6/24/2013 – In the wild, predators seek the most vulnerable prey—victims that may be too sick, too young or too old to effectively repel the attack. Identity thieves function much like these predators, looking for groups that are easy to take advantage of. Seniors are often targeted by identity thieves who think they don’t have the savvy or know-how to protect themselves.
The number of complaints filed by the elderly about identity theft is increasing faster than for any other group, according to Google’s Public Policy blog—complaints by those over age 70 grew a whopping 70 percent just over the past two years. Protect yourself from these thieves with the following tips:
Seniors often have retirement funds or nest eggs that thieves desire, LifeLock reports. These older people are typically more trusting of strangers and less aware of modern scam methods.
Seniors are less apt to fully comprehend the concept of identity theft, as the crime is a relatively new one. This makes it easier for thieves to get personal information out of them. Seniors think they are helping the needy or getting a good deal over the phone, when in fact they are turning over their information to thieves.
In addition, when senior identity theft occurs, it often goes unnoticed for some time. This is the perfect situation for would-be thieves. The longer they can use the information, the better.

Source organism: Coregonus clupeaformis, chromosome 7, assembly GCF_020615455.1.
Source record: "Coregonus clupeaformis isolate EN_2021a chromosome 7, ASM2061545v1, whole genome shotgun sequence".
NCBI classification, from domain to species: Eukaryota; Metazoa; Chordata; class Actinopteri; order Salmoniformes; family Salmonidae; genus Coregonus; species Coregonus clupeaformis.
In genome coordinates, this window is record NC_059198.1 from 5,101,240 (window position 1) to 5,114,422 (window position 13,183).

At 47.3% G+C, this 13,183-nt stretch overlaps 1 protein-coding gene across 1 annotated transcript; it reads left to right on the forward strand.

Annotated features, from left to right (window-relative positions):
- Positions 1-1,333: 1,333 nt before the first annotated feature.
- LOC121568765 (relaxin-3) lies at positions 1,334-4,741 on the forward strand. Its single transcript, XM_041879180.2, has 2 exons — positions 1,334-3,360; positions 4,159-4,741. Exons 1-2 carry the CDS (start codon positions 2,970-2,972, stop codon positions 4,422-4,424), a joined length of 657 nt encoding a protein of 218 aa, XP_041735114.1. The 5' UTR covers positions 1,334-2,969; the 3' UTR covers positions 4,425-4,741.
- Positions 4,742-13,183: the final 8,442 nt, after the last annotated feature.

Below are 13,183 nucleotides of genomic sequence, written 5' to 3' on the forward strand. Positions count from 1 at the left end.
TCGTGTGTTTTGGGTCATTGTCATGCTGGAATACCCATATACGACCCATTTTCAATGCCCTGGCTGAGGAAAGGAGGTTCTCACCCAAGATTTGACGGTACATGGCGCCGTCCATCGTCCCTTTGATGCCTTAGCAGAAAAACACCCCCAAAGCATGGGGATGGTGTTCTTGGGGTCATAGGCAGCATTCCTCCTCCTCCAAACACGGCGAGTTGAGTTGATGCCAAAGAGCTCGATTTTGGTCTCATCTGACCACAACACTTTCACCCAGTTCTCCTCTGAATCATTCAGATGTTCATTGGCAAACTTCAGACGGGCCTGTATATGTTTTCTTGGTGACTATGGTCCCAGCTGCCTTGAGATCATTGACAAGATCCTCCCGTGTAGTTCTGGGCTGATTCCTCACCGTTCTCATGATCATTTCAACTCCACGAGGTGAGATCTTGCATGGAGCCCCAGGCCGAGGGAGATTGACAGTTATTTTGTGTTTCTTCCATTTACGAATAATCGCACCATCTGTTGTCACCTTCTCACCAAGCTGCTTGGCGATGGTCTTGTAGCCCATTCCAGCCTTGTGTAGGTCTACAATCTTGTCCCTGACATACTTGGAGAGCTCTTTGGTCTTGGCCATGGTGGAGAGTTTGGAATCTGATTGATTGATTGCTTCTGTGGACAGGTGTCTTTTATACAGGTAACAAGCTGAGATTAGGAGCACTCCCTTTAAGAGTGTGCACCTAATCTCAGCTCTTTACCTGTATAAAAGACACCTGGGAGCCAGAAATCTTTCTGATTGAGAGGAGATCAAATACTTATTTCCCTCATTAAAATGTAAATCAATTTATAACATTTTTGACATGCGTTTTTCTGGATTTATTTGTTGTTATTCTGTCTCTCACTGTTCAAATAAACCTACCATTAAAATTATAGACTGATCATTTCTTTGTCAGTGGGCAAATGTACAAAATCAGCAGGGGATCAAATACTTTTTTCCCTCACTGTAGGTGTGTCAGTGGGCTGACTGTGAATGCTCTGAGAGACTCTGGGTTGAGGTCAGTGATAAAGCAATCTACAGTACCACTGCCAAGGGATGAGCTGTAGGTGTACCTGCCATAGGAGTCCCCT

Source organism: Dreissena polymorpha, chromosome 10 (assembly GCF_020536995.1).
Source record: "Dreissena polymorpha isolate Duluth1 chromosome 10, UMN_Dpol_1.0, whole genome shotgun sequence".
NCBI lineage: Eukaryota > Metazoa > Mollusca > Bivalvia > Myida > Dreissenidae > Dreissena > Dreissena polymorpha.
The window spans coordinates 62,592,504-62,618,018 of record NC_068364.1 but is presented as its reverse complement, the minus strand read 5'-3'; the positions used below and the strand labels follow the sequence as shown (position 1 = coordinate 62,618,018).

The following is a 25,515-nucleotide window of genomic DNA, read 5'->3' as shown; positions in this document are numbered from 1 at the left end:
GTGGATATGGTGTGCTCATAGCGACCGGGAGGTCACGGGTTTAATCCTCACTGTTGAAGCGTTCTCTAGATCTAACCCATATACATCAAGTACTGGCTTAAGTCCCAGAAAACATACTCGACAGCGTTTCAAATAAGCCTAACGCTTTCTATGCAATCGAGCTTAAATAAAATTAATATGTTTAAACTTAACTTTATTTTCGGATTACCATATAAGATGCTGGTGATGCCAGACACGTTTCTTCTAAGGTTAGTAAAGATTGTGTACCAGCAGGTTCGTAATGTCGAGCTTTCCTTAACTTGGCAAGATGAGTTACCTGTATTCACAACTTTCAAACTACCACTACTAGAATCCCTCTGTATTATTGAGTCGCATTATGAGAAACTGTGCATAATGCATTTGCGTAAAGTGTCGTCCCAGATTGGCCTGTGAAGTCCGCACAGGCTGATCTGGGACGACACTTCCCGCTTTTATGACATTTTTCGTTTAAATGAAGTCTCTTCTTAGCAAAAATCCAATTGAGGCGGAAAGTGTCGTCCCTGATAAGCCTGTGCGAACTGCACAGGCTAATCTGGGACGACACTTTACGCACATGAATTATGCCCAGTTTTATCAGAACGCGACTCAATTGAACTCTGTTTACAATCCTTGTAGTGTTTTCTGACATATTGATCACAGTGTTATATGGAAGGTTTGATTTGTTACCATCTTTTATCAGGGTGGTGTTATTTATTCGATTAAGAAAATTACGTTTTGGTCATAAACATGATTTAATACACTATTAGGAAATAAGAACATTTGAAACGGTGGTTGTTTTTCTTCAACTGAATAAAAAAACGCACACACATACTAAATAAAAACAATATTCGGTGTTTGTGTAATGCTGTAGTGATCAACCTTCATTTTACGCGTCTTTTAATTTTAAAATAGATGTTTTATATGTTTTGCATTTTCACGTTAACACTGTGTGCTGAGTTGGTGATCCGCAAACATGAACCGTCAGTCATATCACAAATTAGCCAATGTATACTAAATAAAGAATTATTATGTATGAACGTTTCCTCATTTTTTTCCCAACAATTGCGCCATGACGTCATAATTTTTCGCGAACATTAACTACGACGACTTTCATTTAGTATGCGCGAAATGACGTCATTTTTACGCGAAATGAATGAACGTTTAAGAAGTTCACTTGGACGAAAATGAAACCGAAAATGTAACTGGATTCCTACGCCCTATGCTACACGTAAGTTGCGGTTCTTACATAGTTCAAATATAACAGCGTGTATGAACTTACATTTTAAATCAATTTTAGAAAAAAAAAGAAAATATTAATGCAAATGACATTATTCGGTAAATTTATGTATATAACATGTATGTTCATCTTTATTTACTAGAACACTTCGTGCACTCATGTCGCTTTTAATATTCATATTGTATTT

Veteran seniors are one group that is especially vulnerable. Veterans are unique because their personal information is available in multiple systems, both the civil and the military. Data breaches at large organizations and government facilities are some of the largest risk factors for identity theft, according to IdentityTheft.info.
The Veterans Affairs Department reached a $20 million settlement with veterans a few years ago after a laptop computer was stolen from an employee’s home. The laptop contained the personal information of 26.5 million military members, both active duty and veterans, according to the New York Times. Social Security numbers, addresses, birth dates—all were on the laptop. Veterans who can demonstrate harm from the data theft will receive awards ranging from $75 to $1,500, but the theft demonstrates how easily a veteran’s personal information is compromised.
Fraudulent telemarketing schemes target seniors more than other age groups as well, the National Crime Council found. Telemarketing scammers seek out the elderly on 80 percent of their calls. Older people are known to be generous to charities and important causes, and these scam artists know this.
Prevention and Awareness
Education is an important step to prevent identity theft of senior citizens. By understanding what identity theft is and how it occurs, seniors aid in its prevention. They should know how their information can be manipulated and how to protect it:
- Never give out any personal information to unknown parties
- Regularly monitor your financial accounts and credit reports
- Consider signing up with an identity theft protection service to do all this for you
Everyone is vulnerable to identity theft, but thieves know that some targets are more susceptible than others. Education is key to protecting seniors from unscrupulous thieves, and should be a priority for both seniors and their family members.